Natural Light Food Photography (Online)

Diana Kuan
C56c6628 seeable

Taught by Diana Kuan

Diana Kuan is a food writer and photographer based in Brooklyn. She is the author of Red Hot Kitchen, on cooking with Asian hot sauces, and The Chinese Takeout Cookbook, on Chinese food and culture in America. Her work has also appeared in Food & Wine, Time Out New York, and The Boston Globe, among other publications. In addition to writing and photography, Diana has taught cooking classes for the past 10 years in both Beijing and New York. Her favorite foods are dumplings, ramen, and tacos, usually with hot sauce on the side.

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Join me in this fun hands-on workshop on how to use natural light to get the most out of your food photos. The quality of natural light can vary widely depending on the season, time of day, weather, and a number of other factors that can make it tricky to get photos to turn out well consistently. Whether you’re a blogger, chef, or anyone else seeking to improve your food photography skills, this class will give the confidence to tackle a variety of natural light conditions with ease.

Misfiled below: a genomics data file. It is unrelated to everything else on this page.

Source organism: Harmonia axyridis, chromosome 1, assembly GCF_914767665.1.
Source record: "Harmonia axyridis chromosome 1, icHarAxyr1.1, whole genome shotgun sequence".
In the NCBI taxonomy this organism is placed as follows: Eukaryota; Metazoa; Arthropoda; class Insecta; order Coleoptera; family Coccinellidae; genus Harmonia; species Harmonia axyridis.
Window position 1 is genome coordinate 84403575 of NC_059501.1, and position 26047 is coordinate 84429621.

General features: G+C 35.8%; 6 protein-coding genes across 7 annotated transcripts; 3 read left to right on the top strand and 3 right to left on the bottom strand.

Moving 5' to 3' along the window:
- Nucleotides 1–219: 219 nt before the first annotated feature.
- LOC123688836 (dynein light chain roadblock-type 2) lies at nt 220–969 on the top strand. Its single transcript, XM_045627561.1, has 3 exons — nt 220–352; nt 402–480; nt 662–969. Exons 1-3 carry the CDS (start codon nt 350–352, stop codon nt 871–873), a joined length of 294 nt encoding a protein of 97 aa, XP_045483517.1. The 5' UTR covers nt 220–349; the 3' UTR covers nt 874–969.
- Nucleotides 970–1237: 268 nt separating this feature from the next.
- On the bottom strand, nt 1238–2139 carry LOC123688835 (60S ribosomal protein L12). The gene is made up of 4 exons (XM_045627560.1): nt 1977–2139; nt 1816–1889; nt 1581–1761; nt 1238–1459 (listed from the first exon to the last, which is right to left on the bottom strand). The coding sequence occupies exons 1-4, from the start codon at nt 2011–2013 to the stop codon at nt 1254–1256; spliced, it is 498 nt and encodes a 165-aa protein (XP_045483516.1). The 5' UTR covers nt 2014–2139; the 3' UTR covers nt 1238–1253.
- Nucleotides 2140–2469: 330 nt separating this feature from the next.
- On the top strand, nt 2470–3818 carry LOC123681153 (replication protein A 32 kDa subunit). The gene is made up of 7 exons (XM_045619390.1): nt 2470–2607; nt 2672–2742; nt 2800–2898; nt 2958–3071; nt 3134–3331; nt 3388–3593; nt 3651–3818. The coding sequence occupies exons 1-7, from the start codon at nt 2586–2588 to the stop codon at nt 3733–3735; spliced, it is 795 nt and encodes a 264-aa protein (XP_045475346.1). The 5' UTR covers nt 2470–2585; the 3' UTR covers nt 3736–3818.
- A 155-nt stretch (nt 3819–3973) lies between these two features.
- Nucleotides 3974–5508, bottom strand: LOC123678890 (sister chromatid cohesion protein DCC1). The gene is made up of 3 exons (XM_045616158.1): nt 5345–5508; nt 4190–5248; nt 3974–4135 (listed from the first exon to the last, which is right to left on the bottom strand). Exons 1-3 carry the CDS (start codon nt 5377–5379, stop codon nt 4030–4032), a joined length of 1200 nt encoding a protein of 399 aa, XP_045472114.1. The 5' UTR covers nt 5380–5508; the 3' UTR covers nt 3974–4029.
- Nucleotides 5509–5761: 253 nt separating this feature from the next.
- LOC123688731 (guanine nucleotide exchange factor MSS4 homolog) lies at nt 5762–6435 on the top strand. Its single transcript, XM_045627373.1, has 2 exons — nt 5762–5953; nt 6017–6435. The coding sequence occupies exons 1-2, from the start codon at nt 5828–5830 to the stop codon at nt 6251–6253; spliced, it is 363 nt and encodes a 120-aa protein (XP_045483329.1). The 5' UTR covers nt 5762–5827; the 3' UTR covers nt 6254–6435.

We will discuss:

  • How to utilize the different temperatures of light depending on the season, weather, and time of day
  • How to use basic household objects (and easy-to-find craft supplies) to control both hard and soft light
  • How to reduce unwanted shadows or add shadows for effect
  • Basics on composition and styling with props
  • How and when to vary up your angles and positions

If you'd like to follow along for the hands-on portion, you'll need:

  • A position by a window in your home
  • Camera - DSLR or mirrorless cameras are recommended, although phones are also okay.
  • Some food you'd like to shoot. For this class I highly recommend whole fruits, vegetables, herbs, or breads, pastries, and other baked goods, anything that can sit out for a while.
  • Various plates, bowls, utensils, and kitchen towels that complement your food(s). If you're shooting baked goods, you can also have on hand some ingredients that go into making them.

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